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Wednesday, January 09, 2008

Oil -- The Disappointment of Great Expectations

The EIA’s weekly petroleum data is out. And it shows us that market sentiment is a funny thing.

We saw U.S. crude inventories drop by 6.8 million barrels in the latest week, much more than the 2.1 million barrel drop expected by analysts. Even so, oil prices fell on the news.

Why? It’s an expectations game. We’ve seen bigger-than-expected drawdowns week after week, so traders are starting to price a “surprise” in. And they sell on the news, whatever the news is – even when it’s bullish.

Meanwhile, here’s something I find interesting. Motor gasoline demand over the last four weeks has remained 9.3 million barrels per day. Not only is this unchanged from recent trends, it’s up 0.4% from the same period last year. So much for economic weakness and higher gasoline prices affecting Americans’ driving habits. It may be that in our car-centric society, Americans are finding it impossible to drive less, even if they have to pay more at the pump.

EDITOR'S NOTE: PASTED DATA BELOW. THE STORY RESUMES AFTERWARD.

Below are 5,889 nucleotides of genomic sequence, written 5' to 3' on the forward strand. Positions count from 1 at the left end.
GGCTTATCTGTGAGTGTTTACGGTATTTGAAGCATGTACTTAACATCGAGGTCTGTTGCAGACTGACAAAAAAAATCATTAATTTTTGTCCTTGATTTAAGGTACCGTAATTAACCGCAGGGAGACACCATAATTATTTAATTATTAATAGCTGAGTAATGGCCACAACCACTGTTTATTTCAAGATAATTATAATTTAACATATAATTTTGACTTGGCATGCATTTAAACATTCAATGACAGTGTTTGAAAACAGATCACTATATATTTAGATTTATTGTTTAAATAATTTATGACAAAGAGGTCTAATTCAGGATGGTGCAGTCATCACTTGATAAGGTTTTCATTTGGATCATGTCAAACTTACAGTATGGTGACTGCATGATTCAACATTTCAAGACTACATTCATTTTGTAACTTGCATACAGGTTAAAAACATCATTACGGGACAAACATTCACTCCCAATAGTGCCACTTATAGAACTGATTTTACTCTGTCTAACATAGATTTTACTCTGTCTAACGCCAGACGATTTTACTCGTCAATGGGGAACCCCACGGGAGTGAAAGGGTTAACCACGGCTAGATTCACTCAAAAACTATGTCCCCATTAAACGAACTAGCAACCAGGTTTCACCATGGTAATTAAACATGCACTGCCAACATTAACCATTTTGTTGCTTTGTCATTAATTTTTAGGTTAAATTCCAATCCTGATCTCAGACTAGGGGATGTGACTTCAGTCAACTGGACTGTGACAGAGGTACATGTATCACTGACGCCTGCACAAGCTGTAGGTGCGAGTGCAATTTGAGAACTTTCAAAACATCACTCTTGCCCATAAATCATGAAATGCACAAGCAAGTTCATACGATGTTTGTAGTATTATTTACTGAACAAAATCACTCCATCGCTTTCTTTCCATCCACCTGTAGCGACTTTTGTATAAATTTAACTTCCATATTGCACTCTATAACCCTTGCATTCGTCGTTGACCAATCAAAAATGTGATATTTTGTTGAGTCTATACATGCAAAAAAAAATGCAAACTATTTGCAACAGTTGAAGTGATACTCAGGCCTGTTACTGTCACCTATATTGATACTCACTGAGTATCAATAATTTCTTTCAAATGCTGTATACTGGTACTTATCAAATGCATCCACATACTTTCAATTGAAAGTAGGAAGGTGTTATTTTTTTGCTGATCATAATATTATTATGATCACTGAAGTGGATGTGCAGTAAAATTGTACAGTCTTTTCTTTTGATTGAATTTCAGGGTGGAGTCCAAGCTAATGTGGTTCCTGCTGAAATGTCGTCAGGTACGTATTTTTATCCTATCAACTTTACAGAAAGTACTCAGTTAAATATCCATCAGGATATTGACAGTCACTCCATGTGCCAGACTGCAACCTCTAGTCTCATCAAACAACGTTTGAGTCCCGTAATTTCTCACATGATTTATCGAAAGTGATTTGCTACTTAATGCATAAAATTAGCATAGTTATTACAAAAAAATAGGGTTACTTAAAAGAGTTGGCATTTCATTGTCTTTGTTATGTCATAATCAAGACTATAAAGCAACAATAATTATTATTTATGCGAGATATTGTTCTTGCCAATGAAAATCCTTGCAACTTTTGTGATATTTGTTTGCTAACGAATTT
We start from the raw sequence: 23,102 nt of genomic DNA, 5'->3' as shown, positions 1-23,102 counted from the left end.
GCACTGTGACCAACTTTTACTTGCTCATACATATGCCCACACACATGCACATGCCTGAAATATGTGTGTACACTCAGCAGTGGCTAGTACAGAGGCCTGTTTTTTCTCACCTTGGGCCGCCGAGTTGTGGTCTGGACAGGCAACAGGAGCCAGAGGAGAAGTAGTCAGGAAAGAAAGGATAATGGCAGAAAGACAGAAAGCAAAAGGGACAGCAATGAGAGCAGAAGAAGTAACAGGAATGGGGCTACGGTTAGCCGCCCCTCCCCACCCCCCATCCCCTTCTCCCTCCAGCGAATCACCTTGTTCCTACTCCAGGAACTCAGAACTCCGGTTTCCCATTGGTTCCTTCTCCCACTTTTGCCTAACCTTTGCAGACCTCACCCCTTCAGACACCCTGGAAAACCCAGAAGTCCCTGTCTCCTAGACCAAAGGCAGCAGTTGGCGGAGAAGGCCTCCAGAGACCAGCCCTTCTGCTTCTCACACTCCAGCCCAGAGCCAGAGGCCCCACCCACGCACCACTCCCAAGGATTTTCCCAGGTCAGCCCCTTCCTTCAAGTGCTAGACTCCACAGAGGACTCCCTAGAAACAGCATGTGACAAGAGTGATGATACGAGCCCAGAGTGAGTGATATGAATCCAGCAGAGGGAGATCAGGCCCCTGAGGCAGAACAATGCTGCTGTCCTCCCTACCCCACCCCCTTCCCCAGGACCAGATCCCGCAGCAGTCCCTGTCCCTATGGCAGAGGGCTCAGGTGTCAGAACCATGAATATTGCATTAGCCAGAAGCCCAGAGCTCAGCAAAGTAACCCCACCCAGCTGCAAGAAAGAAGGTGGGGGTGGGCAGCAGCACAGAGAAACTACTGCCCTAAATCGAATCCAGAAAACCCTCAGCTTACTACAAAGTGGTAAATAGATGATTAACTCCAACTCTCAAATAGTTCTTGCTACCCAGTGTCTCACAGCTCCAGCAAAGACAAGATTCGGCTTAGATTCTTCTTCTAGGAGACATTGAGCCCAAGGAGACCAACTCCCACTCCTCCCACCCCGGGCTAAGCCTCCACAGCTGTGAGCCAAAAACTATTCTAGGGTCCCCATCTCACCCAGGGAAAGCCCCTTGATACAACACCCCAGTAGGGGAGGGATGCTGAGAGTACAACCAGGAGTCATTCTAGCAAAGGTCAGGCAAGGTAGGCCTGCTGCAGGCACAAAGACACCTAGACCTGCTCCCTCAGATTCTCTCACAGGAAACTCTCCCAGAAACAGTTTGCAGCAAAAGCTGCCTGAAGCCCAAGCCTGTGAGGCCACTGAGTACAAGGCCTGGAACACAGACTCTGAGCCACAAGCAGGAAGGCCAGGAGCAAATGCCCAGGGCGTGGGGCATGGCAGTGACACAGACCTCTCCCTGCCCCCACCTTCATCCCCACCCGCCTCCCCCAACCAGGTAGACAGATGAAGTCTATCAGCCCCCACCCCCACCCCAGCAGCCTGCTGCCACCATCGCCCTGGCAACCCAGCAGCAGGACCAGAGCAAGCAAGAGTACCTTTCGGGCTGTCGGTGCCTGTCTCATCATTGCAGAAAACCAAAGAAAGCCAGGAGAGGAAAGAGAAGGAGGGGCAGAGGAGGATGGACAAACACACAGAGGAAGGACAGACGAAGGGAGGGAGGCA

In this case, rising gasoline prices will quickly lead to cutbacks in other purchases, as consumers direct more of their money toward gasoline purchases. That could translate into bad news for retailers.

My target for oil this year is $150, as
you can read here. And it may be on the low side.

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